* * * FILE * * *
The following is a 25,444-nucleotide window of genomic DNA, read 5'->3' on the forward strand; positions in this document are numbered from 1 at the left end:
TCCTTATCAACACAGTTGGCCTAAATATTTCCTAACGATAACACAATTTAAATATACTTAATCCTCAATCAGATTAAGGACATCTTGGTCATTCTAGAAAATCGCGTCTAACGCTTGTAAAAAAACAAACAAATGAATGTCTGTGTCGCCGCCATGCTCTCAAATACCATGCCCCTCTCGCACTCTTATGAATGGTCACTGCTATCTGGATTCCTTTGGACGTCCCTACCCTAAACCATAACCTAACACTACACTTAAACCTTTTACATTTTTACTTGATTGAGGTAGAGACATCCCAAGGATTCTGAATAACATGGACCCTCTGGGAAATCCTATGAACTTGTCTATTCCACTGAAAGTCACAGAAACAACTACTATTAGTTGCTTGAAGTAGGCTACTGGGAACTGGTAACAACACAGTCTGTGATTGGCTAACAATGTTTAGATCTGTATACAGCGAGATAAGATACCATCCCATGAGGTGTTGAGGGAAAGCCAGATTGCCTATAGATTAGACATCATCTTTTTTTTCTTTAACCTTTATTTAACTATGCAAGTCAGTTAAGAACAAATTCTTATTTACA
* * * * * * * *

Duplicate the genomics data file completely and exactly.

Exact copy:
The following is a 25,444-nucleotide window of genomic DNA, read 5'->3' on the forward strand; positions in this document are numbered from 1 at the left end:
TCCTTATCAACACAGTTGGCCTAAATATTTCCTAACGATAACACAATTTAAATATACTTAATCCTCAATCAGATTAAGGACATCTTGGTCATTCTAGAAAATCGCGTCTAACGCTTGTAAAAAAACAAACAAATGAATGTCTGTGTCGCCGCCATGCTCTCAAATACCATGCCCCTCTCGCACTCTTATGAATGGTCACTGCTATCTGGATTCCTTTGGACGTCCCTACCCTAAACCATAACCTAACACTACACTTAAACCTTTTACATTTTTACTTGATTGAGGTAGAGACATCCCAAGGATTCTGAATAACATGGACCCTCTGGGAAATCCTATGAACTTGTCTATTCCACTGAAAGTCACAGAAACAACTACTATTAGTTGCTTGAAGTAGGCTACTGGGAACTGGTAACAACACAGTCTGTGATTGGCTAACAATGTTTAGATCTGTATACAGCGAGATAAGATACCATCCCATGAGGTGTTGAGGGAAAGCCAGATTGCCTATAGATTAGACATCATCTTTTTTTTCTTTAACCTTTATTTAACTATGCAAGTCAGTTAAGAACAAATTCTTATTTACA